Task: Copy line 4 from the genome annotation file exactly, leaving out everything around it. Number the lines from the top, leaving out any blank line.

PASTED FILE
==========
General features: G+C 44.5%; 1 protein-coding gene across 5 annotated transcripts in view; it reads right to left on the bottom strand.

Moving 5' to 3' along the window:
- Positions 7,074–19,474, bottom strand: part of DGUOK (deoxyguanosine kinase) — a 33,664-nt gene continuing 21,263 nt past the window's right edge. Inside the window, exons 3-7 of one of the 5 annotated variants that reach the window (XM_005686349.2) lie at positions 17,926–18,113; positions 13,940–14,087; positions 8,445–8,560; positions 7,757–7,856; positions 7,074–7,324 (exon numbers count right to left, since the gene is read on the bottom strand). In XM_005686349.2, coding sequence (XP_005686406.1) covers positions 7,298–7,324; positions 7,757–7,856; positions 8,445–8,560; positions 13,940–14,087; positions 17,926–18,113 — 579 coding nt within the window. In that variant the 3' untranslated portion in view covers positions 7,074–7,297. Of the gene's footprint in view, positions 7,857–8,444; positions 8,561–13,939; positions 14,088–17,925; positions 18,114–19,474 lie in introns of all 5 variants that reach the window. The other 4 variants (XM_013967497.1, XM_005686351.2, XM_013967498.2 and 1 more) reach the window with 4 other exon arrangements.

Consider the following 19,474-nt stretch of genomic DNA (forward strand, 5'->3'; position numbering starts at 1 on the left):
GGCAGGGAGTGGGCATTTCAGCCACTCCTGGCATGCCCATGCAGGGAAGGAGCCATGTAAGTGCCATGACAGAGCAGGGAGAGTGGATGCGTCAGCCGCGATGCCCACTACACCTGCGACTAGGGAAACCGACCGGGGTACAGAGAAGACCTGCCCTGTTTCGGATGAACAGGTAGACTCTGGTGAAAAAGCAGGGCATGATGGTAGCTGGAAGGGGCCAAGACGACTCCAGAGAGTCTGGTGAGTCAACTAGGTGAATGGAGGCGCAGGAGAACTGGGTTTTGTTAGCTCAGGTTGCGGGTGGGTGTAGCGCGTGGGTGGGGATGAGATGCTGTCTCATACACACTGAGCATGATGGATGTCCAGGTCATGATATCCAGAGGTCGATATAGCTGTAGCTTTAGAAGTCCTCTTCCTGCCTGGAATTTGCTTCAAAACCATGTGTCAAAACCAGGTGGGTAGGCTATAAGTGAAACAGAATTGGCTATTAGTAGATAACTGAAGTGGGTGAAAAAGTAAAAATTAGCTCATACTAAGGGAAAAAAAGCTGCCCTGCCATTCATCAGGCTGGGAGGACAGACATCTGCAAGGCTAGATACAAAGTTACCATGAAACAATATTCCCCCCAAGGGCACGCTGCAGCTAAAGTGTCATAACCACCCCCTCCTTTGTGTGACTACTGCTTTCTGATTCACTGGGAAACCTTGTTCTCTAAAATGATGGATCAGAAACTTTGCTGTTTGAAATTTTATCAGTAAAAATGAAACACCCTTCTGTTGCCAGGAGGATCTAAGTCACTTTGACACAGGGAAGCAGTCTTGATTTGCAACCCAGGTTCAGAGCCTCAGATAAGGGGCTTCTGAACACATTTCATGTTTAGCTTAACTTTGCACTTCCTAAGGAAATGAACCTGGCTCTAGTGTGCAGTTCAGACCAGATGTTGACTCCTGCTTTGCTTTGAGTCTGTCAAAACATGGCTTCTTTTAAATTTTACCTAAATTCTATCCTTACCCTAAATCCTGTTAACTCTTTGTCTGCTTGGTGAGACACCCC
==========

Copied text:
Consider the following 19,474-nt stretch of genomic DNA (forward strand, 5'->3'; position numbering starts at 1 on the left):